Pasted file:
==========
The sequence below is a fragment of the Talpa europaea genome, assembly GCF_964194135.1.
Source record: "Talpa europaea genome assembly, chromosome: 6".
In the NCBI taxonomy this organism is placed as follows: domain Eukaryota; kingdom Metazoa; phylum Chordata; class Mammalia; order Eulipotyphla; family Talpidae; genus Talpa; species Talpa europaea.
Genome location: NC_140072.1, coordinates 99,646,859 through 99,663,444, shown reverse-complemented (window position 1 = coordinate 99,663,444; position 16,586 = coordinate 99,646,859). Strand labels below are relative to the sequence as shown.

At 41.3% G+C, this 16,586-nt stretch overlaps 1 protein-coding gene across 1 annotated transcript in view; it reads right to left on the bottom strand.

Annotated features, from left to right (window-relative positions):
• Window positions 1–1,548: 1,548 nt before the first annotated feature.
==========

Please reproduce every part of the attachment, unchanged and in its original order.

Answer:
The sequence below is a fragment of the Talpa europaea genome, assembly GCF_964194135.1.
Source record: "Talpa europaea genome assembly, chromosome: 6".
In the NCBI taxonomy this organism is placed as follows: domain Eukaryota; kingdom Metazoa; phylum Chordata; class Mammalia; order Eulipotyphla; family Talpidae; genus Talpa; species Talpa europaea.
Genome location: NC_140072.1, coordinates 99,646,859 through 99,663,444, shown reverse-complemented (window position 1 = coordinate 99,663,444; position 16,586 = coordinate 99,646,859). Strand labels below are relative to the sequence as shown.

At 41.3% G+C, this 16,586-nt stretch overlaps 1 protein-coding gene across 1 annotated transcript in view; it reads right to left on the bottom strand.

Annotated features, from left to right (window-relative positions):
• Window positions 1–1,548: 1,548 nt before the first annotated feature.